In programming, programmers informally use quotients, probably mostly without realizing it. For example, when using hash tables to implement finite maps, the representation has extra implementation details like the number of buckets, and the assignment of keys to buckets. Any meaningful results given to the user should not depend on this information. That doesn’t mean that the computation of the results should not depend on it, but that the results should not vary due to changes in implementation details. Programmers know that, so they effectively treat hash tables as quotient types where implementation details have been modded out. And no operations on equivalence classes of hash tables will be found in the program; programming languages provide no such thing. So the programmer’s quotient is not the set theoretic quotient construction, it’s the refinement-style quotient codified by PER theory.
(What seems to be missing from the current rules is a way to prove that you can map out of a quotient by mapping out of the base type in a way that respects the equivalence relation. For example, to allow using a hash table correctly by proving that only implementation details of the result vary with implementation details of the hash table.)
However, for many purposes, it may be a net improvement to give up on refinement-style quotients in order to get the simplicity of set theory. Refinement-style quotients seem particularly well suited to CLF’s use as a metalogic, though.
Logical frameworks provide a formal notation for languages. (Especially languages that support logical deduction.) The kind of logical framework CLF aims to provide is one that represents dependent type systems using HOAS signatures.
The logical framework “LF” uses HOAS, and can already represent seemingly any language, including dependent type systems. But the issue is not only whether a language can be represented at all, but how “deep” the encoding is. With a shallow encoding, the framework representation of encoded expressions of the language is close to a custom representation tailored to that language. With a deep encoding, a lot of overhead is introduced by the encoding, making the framework representation much less convenient than a custom one.
LF’s use of HOAS makes the encoding of many languages shallower, but only works for languages that can be expressed using natural-deduction-style rules. (That includes the degenerate case of languages with no binding forms. That is, combinator languages.) So to encode substructural languages, for example, evidence of substructural variable use needs to be handled explicitly, unlike with a custom representation.
There are two styles of HOAS-based encoding associated with LF, called “synthetic” and “analytic”. (See the logical framework page.) Synthetic is a deeper style of encoding than analytic, but analytic only works for languages where type equality is just alpha equivalence.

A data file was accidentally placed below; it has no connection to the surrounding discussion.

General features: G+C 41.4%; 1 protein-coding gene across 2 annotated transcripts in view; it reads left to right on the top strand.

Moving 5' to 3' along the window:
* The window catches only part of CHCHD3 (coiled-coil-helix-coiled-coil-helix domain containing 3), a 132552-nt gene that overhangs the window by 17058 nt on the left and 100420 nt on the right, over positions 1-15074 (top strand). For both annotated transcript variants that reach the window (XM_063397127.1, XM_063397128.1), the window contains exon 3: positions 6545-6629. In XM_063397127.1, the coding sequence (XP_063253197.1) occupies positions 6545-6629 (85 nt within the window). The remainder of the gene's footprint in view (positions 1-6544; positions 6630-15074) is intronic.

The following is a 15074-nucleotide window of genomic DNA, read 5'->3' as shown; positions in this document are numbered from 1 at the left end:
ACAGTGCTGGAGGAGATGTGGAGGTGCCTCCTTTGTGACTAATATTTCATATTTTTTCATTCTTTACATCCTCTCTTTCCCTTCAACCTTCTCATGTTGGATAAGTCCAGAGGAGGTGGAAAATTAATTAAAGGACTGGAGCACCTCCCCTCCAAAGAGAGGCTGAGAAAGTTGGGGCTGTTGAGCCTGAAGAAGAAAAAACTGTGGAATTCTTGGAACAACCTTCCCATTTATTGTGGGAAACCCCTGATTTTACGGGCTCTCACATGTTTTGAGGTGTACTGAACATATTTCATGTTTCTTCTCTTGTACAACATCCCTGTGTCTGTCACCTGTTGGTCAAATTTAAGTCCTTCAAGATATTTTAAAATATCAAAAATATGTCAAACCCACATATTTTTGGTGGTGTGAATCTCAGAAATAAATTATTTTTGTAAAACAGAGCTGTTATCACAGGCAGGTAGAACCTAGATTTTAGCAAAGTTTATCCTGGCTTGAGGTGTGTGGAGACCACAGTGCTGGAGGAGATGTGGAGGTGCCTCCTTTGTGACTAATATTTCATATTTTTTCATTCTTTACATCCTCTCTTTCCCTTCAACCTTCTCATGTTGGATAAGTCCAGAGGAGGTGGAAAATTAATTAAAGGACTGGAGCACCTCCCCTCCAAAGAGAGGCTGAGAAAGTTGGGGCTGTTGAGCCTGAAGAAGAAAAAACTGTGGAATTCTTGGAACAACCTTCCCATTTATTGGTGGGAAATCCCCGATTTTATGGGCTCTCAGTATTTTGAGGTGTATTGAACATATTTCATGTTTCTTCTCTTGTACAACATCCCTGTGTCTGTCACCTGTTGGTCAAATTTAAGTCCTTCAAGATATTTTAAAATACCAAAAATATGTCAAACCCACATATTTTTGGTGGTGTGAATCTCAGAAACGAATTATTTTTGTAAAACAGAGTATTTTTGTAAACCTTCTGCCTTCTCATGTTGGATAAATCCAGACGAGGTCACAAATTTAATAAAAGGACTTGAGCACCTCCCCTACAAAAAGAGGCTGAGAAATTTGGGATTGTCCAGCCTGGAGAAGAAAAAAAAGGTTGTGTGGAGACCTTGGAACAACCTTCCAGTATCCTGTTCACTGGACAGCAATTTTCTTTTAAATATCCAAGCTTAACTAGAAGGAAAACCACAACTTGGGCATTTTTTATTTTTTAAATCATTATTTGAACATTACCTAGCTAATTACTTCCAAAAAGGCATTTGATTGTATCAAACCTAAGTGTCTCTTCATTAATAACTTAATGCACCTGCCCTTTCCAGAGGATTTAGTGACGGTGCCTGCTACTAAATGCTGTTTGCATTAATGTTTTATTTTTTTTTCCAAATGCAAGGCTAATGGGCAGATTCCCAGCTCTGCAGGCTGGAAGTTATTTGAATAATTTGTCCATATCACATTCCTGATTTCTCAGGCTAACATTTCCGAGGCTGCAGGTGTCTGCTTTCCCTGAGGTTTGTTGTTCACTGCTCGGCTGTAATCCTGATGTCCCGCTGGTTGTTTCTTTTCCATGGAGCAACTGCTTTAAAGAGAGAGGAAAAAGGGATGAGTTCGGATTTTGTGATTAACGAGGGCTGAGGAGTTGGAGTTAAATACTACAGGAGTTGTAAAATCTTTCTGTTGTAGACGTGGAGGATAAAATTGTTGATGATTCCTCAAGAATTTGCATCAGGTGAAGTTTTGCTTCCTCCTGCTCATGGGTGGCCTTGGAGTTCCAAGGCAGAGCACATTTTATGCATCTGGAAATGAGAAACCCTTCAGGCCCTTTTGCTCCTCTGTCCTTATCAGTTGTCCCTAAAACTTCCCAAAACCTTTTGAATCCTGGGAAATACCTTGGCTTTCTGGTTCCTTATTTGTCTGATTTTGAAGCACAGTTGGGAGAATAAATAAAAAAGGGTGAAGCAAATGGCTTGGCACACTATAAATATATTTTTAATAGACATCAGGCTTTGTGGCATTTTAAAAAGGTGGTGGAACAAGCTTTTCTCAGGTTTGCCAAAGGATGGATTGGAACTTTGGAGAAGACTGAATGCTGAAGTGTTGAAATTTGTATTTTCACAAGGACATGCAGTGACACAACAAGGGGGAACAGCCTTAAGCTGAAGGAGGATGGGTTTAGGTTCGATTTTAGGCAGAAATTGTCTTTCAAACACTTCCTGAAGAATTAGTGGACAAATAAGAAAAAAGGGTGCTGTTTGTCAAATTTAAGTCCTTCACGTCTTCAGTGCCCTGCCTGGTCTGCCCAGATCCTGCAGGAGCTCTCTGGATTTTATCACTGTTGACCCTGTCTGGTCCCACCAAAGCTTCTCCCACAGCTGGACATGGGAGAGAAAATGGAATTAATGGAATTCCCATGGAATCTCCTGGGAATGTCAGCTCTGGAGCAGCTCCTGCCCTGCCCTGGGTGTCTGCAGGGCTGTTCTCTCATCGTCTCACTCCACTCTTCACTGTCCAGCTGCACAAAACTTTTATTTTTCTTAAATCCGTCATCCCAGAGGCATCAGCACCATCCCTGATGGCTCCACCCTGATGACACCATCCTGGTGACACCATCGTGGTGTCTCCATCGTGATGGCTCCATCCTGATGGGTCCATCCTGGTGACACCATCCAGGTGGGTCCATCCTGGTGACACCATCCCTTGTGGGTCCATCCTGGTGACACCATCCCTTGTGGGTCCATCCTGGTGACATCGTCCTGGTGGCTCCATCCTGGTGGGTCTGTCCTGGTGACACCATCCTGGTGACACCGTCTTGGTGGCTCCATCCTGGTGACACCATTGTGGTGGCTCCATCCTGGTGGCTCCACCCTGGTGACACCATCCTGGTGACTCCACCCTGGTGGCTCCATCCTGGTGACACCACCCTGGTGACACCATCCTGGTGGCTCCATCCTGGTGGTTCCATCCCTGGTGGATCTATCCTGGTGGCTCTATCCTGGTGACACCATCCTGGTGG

The formal description of a language in LF and similar logical frameworks is called a “signature”, since it’s similar to a signature for some fixed logic.
To see how equality reflection is useful for a logical framework, we will propose an extension of LF, called “LF=” (LF with equality), that combines the flexibility of LF’s synthetic encoding with the shallowness of LF’s analytic encoding. (But in LF=, the encoding is generally not analytic, in the sense of algorithmic judgments. That’s the catch.) But first, it’s instructive to cover analytic encoding in Martin-Löf’s logical framework (“MLLF”).
Unlike LF, MLLF doesn’t have a fixed judgmental equality. Term formers are specified in roughly the same intrinsically typed way as with the analytic encoding for LF. But meanwhile, judgmental equality rules for the object language are added by adding corresponding judgmental equality rules to the framework. Thus, MLLF can shallowly encode many type systems with analytic judgments, not just the ones where type equality is very simple, like with LF. MLLF is particularly well suited to specifying variants of Martin-Löf type theory.
MLLF is defined and discussed in Martin-Löf’s Analytic and Synthetic Judgements in Type Theory and in part III of Programming in Martin-Löf’s Type Theory. The former reference also discusses the notions of analytic and synthetic judgment, while the latter makes it perhaps clearer how the “theory of types” is intended to be used as a logical framework. Martin-Löf’s main theory of mathematical collections is the “theory of sets”, which is specified using the logical framework.
There are tools that provide a style of language specification very similar to MLLF. Dedukti implements a logical framework similar to LF, but signatures can also include typed rewrite rules that extend judgmental equality. There’s an Agda feature that allows proven or hypothesized equations to be declared as rewrites that extend judgmental equality. This can presumably be combined with axioms to imitate Dedukti signatures, and quite possibly more.
These tools are designed under the assumption that, while open-ended, judgmental equality remains analytic. That is, it’s something that you can sanely just check automatically. (Or so the story goes.) Trying to add extensional type theory’s equality reflection rule to a rewrite engine is not going to work. It generally won’t have a good way to solve the premise that proves the equation. (Either the system will give up, or do something useless.)
The equality reflection rule is enough to make the judgments synthetic. That is, something you generally have to prove. To handle type systems with synthetic judgments, you either need to use a synthetic encoding, or use a tool designed to handle synthetic judgments, like Nuprl, MetaPRL, Andromeda, or (eventually, hopefully) CLF.
Abhishek Anand, Vincent Rahli, Towards a Formally Verified Proof Assistant, Interactive Theorem Proving (ITP) 2014 (project web, paper web, pdf)
Abhishek Anand, Mark Bickford, Robert L. Constable, Vincent Rahli, A Type Theory with Partial Equivalence Relations as Types, Types for Proofs and Programs (TYPES) 2014 (slides, web, pdf)
Martin Hofmann, Extensional concepts in intensional type theory, Ph.D. dissertation, University of Edinburgh (1995). (link)
Jonathan Sterling, Robert Harper, Algebraic Foundations of Proof Refinement, 2017 (arXiv)
Per Martin-Löf, Analytic and Synthetic Judgments in Type Theory, 1994 (pdf)
Bengt Nordström, Kent Petersson, Jan M. Smith, Programming in Martin-Löf’s Type Theory, Oxford University Press (1990) (web)
Jesper Cockx, Andreas Abel, Sprinkles of extensionality for your vanilla type theory, Types for Proofs and Programs (TYPES) 2016 (pdf)
Last revised on June 13, 2019 at 00:03:50. See the history of this page for a list of all contributions to it.